World Cup Gossip - Kewell treated by South African healer

11 June 2010 11:17

Today - Harry Kewell treated by South African healer, England fan lays turf in his living room, Netherlands banned from using twitter and more.

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Injury-prone Australia star Harry Kewell is receiving a less than conventional method of treatment as he bids to overcome a groin complaint in time for his side's first game against Germany on Sunday.

Aussie Prime Minister Kevin Rudd gave a goodwill greeting to Kewell after being talked into it by South African healer Bishop Isaac Nonyane.

The Prime Minister's best wishes will oust the 'malicious spirits' plaguing the striker, well they will according to Nonyane anyway.

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Back to England, and with the opening game against the USA just over 24 hours away, many of us will be making plans about where to watch it.

For most people the pub will be their venue of choice, but one man from Sutton Coldfield has decided to take things a little more seriously.

Feeling that flags are bunting weren't enough, Dan Taylor decided to splash out on 100sq ft of luscious green turf which he promptly laid in his living room.

After painting on some white lines and adding a corner flag, the England-mad fan now has his very own pitch at home!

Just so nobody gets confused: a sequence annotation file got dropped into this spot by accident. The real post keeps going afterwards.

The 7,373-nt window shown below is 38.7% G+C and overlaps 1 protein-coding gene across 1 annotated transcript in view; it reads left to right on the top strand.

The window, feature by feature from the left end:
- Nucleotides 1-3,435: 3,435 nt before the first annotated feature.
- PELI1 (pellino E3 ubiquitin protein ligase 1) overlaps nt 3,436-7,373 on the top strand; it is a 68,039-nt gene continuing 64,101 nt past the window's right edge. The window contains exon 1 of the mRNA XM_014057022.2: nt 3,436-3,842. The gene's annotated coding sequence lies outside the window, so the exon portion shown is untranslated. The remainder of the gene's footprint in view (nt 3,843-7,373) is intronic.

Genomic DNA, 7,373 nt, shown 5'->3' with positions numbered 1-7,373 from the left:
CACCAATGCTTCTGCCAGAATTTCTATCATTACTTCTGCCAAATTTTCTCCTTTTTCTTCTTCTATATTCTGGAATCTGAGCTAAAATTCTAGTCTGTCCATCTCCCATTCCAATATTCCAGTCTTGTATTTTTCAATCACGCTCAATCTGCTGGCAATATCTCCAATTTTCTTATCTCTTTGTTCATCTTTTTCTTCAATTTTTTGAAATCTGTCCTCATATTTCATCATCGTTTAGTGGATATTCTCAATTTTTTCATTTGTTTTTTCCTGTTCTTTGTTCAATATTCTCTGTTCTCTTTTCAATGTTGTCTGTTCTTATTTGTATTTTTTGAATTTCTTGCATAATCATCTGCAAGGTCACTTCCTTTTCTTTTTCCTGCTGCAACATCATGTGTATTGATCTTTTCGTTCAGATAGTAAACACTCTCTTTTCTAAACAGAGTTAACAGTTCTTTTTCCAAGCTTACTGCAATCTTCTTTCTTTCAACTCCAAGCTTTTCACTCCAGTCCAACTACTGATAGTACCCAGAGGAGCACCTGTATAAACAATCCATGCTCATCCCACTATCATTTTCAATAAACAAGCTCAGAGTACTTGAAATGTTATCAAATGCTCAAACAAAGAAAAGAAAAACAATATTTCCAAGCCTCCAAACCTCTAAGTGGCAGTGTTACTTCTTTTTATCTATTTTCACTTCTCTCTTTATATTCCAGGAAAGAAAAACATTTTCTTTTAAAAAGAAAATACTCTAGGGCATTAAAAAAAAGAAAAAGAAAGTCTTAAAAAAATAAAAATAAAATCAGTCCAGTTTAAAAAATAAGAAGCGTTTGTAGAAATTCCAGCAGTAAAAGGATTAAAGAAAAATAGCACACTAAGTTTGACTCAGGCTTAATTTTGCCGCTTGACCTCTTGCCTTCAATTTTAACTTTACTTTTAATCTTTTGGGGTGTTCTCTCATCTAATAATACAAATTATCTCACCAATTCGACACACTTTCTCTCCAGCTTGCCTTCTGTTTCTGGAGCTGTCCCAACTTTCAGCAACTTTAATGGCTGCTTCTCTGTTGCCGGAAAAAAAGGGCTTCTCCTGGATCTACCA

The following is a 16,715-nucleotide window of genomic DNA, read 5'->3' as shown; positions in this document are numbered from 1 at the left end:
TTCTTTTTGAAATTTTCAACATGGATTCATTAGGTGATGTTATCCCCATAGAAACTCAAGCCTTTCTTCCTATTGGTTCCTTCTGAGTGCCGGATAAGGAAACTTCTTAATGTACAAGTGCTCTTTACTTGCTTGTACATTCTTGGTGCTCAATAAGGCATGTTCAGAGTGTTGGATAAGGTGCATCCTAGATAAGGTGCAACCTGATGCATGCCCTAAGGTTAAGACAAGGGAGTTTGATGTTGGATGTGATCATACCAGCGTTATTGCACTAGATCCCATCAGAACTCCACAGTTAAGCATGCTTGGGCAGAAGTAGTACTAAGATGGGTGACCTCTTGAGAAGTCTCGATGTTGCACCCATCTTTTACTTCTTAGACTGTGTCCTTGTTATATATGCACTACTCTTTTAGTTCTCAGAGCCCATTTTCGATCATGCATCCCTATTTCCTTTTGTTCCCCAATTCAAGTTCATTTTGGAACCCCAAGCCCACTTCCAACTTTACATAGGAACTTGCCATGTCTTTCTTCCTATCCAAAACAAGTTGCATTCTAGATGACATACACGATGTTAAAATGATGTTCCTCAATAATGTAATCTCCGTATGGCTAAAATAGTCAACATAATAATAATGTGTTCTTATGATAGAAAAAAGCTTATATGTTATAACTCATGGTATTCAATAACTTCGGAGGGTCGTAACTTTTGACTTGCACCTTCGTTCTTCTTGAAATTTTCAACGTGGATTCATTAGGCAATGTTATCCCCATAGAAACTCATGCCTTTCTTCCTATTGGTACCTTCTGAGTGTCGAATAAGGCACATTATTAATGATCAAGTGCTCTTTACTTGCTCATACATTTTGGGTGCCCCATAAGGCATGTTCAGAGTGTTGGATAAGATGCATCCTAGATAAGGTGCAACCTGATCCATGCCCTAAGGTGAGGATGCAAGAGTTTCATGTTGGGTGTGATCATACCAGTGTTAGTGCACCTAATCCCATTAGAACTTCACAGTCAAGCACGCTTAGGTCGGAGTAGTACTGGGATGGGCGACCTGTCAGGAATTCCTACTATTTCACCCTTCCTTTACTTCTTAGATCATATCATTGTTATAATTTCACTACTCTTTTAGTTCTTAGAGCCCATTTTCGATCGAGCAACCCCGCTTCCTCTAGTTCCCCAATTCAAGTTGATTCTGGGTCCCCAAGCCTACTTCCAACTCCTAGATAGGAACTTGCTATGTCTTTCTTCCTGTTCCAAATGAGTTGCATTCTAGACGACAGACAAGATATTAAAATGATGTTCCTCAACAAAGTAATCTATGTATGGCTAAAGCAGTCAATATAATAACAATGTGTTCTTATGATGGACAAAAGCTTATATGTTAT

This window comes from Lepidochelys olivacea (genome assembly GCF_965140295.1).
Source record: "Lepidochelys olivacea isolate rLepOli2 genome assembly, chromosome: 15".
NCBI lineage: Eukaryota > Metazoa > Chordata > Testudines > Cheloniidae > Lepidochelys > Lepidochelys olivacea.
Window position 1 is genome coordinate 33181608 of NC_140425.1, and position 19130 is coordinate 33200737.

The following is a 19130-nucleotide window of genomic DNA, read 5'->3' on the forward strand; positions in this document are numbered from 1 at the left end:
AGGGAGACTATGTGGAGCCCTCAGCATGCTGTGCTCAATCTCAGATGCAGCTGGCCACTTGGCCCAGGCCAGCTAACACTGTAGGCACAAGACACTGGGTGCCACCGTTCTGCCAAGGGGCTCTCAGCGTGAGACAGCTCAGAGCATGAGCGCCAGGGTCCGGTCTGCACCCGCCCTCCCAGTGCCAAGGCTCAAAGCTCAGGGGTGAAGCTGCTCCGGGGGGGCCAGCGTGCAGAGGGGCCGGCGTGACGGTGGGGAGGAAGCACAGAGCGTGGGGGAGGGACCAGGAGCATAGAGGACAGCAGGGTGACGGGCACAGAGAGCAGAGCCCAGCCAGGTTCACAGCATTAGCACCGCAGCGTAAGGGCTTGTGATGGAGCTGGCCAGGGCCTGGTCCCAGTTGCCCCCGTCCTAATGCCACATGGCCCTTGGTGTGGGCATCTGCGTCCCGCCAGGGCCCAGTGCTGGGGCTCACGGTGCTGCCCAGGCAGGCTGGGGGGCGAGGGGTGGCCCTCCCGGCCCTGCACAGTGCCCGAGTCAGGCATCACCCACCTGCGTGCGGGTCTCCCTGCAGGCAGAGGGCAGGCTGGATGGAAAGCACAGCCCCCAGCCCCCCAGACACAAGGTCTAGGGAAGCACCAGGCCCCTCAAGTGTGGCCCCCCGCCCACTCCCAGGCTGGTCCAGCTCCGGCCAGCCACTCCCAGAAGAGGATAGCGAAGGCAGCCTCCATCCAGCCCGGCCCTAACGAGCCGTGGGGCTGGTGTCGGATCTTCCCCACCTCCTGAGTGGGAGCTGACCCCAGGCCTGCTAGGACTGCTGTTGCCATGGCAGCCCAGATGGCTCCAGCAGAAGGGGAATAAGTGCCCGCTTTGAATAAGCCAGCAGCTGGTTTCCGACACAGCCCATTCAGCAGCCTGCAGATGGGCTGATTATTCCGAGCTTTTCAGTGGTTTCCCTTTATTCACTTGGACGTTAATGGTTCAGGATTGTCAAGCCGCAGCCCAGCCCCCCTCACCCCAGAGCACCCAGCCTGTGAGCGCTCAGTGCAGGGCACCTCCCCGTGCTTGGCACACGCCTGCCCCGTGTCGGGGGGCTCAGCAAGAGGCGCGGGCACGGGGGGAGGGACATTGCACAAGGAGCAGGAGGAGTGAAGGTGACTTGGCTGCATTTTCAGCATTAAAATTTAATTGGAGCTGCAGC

- Play World Cup predictor
- Play World Cup fantasy football
- Win a signed England shirt
- World Cup diary: Ronaldo meets Mandela

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Netherlands full-back Gregory van der Wiel has revealed that he and the rest of the Dutch squad have been banned from using social networking site Twitter during the World Cup.

The decision comes after team-mate Eljero Elia appeared to make an insulting remark about Moroccan people on a live streaming video.

The Dutch join England and Spain who are also banned from using the popular site.

Finally, according to Dieter Hundt, head of the German national employers' association, Germans should be allowed to watch the World Cup at work without getting into trouble.

He said: "I am confident that employers, while considering the needs of their businesses, will react flexibly and, together with their workforces, develop their own policies."

Probably a good idea unless they want a to record number of sick-days.

Source: DSG